A good example standing 7in (18cm) high was offered in the Woolley & Wallis (25% buyer’s premium) Silver & Objects of Vertu auction on January 24-25
Unmarked but from c.1600-20, the 7in (18cm) vessel with engraved foliate silver rim and strap supports is later inscribed RMM September 14 1726. It was estimated at £2000- 3000 and sold at £5500.
Wanli tea bowl
Pieces of Chinese porcelain mounted in silver and gold in the 16th century are a rarer breed, but one comes up for sale at Chiswick Auctions on March 23. The previously unrecorded goblet is expected to sell for £6000-8000.
Standing 5in (13cm) high, it combines a Kraak blue and white tea bowl from the reign of the Wanli emperor (1573-1620) with a strapwork and openwork silver mount of a type that was fashionable from c.1580-1600. Unmarked, it probably post-dates by a decade or so the earliest dated piece of English silver-mounted Chinese porcelain (the Lennard Cup of 1569 in the British Museum).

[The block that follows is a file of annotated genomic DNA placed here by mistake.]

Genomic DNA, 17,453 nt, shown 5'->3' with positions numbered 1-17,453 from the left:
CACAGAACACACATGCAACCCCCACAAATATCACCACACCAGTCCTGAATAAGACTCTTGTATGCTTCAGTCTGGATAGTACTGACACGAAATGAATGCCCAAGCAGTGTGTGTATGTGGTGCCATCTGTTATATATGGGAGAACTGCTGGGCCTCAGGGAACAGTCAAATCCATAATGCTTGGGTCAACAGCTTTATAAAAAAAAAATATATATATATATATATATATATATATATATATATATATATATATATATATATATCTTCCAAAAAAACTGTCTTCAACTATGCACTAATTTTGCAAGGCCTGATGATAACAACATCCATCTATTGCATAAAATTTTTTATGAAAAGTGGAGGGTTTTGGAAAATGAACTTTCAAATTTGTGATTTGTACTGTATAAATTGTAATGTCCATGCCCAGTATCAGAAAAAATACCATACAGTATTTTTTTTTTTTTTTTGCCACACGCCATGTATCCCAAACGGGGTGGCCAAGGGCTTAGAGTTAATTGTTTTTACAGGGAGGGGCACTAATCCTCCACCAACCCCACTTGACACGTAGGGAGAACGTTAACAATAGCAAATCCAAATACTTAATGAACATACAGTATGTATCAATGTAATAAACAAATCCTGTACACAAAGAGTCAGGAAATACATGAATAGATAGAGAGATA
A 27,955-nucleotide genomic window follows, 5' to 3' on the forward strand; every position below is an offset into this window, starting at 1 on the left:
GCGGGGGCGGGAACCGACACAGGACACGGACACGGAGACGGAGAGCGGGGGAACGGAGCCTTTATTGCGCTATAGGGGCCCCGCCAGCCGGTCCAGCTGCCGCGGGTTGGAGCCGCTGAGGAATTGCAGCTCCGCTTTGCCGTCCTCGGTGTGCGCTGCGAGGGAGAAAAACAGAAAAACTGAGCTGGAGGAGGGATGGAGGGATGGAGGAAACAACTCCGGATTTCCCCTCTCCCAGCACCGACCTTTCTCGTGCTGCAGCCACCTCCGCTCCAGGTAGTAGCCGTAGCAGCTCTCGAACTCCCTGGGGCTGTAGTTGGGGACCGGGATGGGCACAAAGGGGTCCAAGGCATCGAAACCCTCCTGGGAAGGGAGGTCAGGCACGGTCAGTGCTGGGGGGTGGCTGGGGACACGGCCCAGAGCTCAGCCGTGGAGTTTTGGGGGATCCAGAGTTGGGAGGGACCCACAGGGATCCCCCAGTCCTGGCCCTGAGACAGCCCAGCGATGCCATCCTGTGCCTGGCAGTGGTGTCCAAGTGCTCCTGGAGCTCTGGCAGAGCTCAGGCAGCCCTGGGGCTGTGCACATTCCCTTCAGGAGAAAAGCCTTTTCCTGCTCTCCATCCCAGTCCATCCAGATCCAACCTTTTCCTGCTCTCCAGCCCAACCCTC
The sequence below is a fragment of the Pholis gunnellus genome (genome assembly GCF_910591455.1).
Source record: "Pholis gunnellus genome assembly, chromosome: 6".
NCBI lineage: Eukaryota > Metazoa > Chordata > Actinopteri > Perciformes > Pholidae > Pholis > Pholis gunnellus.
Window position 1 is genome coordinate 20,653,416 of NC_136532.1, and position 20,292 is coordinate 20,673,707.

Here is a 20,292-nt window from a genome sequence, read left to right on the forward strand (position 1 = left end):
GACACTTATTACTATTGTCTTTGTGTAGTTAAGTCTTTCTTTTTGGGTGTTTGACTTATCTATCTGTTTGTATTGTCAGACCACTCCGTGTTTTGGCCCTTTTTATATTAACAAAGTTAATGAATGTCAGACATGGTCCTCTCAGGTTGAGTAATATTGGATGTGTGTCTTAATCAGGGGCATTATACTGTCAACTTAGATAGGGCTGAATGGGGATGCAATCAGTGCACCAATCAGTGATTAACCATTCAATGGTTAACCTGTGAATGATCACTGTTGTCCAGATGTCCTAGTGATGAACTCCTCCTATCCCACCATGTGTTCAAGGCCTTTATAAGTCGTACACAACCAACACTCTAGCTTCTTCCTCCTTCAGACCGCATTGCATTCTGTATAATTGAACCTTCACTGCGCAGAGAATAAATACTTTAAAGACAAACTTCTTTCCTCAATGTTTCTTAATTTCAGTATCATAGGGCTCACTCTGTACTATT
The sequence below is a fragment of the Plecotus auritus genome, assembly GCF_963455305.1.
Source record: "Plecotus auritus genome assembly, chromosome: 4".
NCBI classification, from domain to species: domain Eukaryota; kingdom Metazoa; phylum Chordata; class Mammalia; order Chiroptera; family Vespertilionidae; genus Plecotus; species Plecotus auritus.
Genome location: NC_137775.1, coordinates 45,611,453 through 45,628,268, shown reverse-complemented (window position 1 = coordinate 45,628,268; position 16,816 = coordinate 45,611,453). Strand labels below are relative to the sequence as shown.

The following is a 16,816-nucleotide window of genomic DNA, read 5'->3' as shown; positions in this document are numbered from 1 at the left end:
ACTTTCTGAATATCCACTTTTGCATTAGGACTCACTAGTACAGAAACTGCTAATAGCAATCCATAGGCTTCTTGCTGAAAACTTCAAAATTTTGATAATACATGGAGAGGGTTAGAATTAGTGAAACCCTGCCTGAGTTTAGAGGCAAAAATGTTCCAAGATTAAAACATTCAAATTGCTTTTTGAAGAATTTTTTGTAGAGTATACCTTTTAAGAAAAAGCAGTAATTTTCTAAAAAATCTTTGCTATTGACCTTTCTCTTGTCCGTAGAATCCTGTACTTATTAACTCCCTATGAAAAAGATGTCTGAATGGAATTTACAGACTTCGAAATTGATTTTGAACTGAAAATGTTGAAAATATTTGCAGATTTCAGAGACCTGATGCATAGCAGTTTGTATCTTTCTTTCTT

Chiswick’s silver specialist John Rogers had been excited to receive an image of the diminutive goblet via email and confirmed the discovery following a visit to the seller’s home in nearby Hammersmith in west London the next. The full history of the piece is unknown. However, it comes by descent from Arthur Abraham Clifford De Pinna (1889- 1947), a ‘second-hand’ furniture dealer in Piccadilly whose cousin was the oriental porcelain specialist Alfred Samson de Pinna (1868-1963).